The "natural" riding position would be one with the following criteria:
Your knee never fully extends (locks out) when the crank is at "dead bottom center"; basically in line with the seat tube
You can sit mostly upright when on the flat part of bars. You have a comfortable slight bend in your elbow when on the hoods. You can reach the drops without your knees hitting your chest/stomach/elbows.
When in either the hoods or the drops there is little upward or downward bend in your back. Its just in a neutral, comfortable, position.
You feel no uncomfortable pressure on your perineum
Your knees are (relatively close to) over the pedal spindle with the crank arm level.
Obviously there are millions of ways to get this position depending on frame size, geometry, seat post height, stem length, handle bar drop, etc. Not to mention your personal flexibility and level of fitness.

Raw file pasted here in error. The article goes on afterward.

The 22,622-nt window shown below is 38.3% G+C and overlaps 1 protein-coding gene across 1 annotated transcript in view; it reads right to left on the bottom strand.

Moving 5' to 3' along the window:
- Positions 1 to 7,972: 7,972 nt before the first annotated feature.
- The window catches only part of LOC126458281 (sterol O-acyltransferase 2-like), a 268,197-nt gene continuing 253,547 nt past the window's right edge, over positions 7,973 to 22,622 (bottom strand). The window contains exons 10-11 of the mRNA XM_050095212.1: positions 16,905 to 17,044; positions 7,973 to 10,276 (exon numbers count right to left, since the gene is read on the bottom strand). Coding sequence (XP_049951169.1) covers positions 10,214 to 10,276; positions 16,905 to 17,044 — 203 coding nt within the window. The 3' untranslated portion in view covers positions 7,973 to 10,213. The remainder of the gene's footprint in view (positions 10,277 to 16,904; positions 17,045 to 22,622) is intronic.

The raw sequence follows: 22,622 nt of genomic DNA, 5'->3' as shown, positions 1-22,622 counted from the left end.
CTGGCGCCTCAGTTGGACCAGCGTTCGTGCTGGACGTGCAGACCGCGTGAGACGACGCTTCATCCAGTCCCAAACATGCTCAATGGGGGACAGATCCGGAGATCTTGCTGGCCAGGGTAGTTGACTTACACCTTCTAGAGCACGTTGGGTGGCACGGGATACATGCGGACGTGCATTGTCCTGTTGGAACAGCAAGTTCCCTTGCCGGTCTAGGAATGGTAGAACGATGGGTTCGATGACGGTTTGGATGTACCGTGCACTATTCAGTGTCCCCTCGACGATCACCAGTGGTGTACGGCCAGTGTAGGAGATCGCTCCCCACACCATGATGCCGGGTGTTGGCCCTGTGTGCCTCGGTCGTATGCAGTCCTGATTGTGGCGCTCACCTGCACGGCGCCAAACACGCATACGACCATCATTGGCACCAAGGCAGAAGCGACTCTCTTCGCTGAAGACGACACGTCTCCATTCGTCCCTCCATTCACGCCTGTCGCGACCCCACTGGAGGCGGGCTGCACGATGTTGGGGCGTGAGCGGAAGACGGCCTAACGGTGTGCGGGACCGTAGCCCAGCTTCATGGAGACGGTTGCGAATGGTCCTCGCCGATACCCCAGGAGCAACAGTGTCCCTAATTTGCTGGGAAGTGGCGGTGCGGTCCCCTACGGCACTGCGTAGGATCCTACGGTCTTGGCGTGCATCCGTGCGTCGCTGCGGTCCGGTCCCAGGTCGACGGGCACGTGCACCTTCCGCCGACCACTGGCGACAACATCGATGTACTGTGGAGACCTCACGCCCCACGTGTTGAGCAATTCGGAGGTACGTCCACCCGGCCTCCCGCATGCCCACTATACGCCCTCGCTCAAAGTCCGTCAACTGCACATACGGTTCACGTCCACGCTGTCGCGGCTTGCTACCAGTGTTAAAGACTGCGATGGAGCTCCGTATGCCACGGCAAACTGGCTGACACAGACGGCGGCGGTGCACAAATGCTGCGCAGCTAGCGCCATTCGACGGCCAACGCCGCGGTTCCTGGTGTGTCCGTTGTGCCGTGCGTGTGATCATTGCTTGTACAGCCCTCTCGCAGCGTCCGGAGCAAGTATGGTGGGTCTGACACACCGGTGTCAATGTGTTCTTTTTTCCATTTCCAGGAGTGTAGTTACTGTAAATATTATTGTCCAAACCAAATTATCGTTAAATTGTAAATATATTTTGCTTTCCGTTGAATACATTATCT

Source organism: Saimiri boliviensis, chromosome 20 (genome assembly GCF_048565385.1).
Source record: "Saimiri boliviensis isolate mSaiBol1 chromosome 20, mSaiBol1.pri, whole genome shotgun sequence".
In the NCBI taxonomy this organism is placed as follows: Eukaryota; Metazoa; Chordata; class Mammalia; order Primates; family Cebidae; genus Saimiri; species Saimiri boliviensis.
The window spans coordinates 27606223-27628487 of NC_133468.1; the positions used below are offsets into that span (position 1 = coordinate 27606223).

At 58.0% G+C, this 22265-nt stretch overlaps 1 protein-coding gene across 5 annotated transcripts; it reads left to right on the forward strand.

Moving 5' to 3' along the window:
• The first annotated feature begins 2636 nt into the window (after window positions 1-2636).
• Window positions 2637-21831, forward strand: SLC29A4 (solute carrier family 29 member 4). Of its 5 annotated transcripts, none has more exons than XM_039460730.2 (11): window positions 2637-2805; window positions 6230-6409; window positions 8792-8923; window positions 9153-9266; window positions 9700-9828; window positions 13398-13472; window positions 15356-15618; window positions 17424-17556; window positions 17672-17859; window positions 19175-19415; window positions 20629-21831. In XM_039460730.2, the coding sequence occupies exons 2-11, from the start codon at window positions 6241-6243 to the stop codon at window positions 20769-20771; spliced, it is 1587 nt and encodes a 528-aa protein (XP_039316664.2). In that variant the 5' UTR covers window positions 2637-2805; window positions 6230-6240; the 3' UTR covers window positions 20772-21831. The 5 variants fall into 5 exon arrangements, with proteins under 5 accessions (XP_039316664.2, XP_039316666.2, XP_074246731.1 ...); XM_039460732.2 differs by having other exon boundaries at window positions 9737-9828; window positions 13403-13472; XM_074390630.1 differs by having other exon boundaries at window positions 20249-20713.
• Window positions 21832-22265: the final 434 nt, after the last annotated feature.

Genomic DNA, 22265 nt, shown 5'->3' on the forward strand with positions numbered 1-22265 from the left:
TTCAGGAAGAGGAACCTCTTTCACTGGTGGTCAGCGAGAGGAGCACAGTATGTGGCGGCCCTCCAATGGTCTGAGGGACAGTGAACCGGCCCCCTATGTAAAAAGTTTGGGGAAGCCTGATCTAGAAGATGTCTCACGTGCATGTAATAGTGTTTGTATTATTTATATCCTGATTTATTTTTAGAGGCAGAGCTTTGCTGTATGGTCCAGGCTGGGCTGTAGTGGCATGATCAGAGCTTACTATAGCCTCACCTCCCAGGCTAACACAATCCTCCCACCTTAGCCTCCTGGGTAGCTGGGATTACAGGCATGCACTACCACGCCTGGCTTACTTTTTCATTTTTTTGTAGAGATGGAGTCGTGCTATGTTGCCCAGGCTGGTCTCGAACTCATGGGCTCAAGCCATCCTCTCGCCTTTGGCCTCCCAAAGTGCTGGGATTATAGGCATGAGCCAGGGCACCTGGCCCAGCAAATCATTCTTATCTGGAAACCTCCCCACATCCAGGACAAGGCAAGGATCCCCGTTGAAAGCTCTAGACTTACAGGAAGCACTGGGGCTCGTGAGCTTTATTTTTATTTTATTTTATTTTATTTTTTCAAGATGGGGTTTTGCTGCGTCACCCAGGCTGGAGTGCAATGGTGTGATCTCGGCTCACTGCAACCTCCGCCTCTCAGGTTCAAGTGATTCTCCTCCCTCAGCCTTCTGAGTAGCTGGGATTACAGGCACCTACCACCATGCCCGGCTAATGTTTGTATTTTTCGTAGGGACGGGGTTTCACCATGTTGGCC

To answer your second question, you generally know a fram is too small if you must extend your seatpost beyond the manufacturers limits or you must use a stem that is longer than about 130mm or with a rise of more than about 12 degrees.
Any of these things should signal that you are trying to make the bike "bigger" by adding length to parts.
edit: In regards to your comment about a "set back" seatpost, I would add this to the list of "ways you know a bike isn't the right size". You are effectively trying to lengthen the seat tube. Unfortunately, this will put your weight heavily on the back wheel and will effect steering/control.